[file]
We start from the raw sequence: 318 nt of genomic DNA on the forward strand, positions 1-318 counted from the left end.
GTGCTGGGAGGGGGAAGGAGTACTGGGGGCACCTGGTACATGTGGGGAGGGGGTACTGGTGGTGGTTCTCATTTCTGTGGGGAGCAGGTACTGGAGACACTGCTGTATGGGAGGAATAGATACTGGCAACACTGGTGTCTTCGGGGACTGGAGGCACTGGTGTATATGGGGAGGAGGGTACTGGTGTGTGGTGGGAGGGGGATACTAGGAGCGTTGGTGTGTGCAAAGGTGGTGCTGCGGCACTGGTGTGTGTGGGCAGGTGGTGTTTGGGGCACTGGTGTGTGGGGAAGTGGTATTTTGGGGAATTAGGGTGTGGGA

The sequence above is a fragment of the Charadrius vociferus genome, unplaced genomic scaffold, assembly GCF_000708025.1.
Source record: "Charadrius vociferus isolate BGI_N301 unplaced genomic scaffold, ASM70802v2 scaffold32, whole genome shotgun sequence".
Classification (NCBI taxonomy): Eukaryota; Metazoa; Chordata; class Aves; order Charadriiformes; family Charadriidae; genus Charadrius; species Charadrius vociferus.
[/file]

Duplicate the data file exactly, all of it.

We start from the raw sequence: 318 nt of genomic DNA on the forward strand, positions 1-318 counted from the left end.
GTGCTGGGAGGGGGAAGGAGTACTGGGGGCACCTGGTACATGTGGGGAGGGGGTACTGGTGGTGGTTCTCATTTCTGTGGGGAGCAGGTACTGGAGACACTGCTGTATGGGAGGAATAGATACTGGCAACACTGGTGTCTTCGGGGACTGGAGGCACTGGTGTATATGGGGAGGAGGGTACTGGTGTGTGGTGGGAGGGGGATACTAGGAGCGTTGGTGTGTGCAAAGGTGGTGCTGCGGCACTGGTGTGTGTGGGCAGGTGGTGTTTGGGGCACTGGTGTGTGGGGAAGTGGTATTTTGGGGAATTAGGGTGTGGGA

The sequence above is a fragment of the Charadrius vociferus genome, unplaced genomic scaffold, assembly GCF_000708025.1.
Source record: "Charadrius vociferus isolate BGI_N301 unplaced genomic scaffold, ASM70802v2 scaffold32, whole genome shotgun sequence".
Classification (NCBI taxonomy): Eukaryota; Metazoa; Chordata; class Aves; order Charadriiformes; family Charadriidae; genus Charadrius; species Charadrius vociferus.